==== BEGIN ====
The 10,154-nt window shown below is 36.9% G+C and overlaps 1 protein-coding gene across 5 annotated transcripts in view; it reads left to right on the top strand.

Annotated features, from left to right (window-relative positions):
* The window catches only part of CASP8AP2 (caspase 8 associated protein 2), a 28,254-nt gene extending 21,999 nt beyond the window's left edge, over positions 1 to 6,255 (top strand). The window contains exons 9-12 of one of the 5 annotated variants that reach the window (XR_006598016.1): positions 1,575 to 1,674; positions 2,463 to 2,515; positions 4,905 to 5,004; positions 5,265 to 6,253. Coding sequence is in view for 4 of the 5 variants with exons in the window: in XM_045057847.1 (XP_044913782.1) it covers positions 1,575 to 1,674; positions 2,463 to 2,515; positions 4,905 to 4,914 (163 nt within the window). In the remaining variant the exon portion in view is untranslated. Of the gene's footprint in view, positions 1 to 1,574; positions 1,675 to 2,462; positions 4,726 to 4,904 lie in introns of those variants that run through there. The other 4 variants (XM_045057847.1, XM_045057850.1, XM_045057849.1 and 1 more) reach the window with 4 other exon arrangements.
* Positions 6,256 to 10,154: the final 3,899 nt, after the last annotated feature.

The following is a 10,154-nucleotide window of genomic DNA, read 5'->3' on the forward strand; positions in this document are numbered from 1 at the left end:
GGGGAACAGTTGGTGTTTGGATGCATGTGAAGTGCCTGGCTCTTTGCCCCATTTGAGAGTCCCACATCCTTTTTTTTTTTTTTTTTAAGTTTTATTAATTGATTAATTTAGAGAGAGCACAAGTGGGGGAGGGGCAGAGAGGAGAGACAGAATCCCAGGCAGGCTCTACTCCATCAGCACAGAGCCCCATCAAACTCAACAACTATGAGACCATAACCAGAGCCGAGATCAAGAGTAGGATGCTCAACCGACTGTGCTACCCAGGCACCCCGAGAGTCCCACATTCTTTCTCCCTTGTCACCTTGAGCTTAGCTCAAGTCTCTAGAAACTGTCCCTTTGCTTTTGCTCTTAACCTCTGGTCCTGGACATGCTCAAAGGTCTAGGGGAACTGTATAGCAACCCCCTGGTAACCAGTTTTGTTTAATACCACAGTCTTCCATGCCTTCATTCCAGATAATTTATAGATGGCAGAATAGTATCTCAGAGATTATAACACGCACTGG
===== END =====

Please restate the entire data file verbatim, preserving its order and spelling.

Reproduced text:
The 10,154-nt window shown below is 36.9% G+C and overlaps 1 protein-coding gene across 5 annotated transcripts in view; it reads left to right on the top strand.

Annotated features, from left to right (window-relative positions):
* The window catches only part of CASP8AP2 (caspase 8 associated protein 2), a 28,254-nt gene extending 21,999 nt beyond the window's left edge, over positions 1 to 6,255 (top strand). The window contains exons 9-12 of one of the 5 annotated variants that reach the window (XR_006598016.1): positions 1,575 to 1,674; positions 2,463 to 2,515; positions 4,905 to 5,004; positions 5,265 to 6,253. Coding sequence is in view for 4 of the 5 variants with exons in the window: in XM_045057847.1 (XP_044913782.1) it covers positions 1,575 to 1,674; positions 2,463 to 2,515; positions 4,905 to 4,914 (163 nt within the window). In the remaining variant the exon portion in view is untranslated. Of the gene's footprint in view, positions 1 to 1,574; positions 1,675 to 2,462; positions 4,726 to 4,904 lie in introns of those variants that run through there. The other 4 variants (XM_045057847.1, XM_045057850.1, XM_045057849.1 and 1 more) reach the window with 4 other exon arrangements.
* Positions 6,256 to 10,154: the final 3,899 nt, after the last annotated feature.

The following is a 10,154-nucleotide window of genomic DNA, read 5'->3' on the forward strand; positions in this document are numbered from 1 at the left end:
GGGGAACAGTTGGTGTTTGGATGCATGTGAAGTGCCTGGCTCTTTGCCCCATTTGAGAGTCCCACATCCTTTTTTTTTTTTTTTTTAAGTTTTATTAATTGATTAATTTAGAGAGAGCACAAGTGGGGGAGGGGCAGAGAGGAGAGACAGAATCCCAGGCAGGCTCTACTCCATCAGCACAGAGCCCCATCAAACTCAACAACTATGAGACCATAACCAGAGCCGAGATCAAGAGTAGGATGCTCAACCGACTGTGCTACCCAGGCACCCCGAGAGTCCCACATTCTTTCTCCCTTGTCACCTTGAGCTTAGCTCAAGTCTCTAGAAACTGTCCCTTTGCTTTTGCTCTTAACCTCTGGTCCTGGACATGCTCAAAGGTCTAGGGGAACTGTATAGCAACCCCCTGGTAACCAGTTTTGTTTAATACCACAGTCTTCCATGCCTTCATTCCAGATAATTTATAGATGGCAGAATAGTATCTCAGAGATTATAACACGCACTGG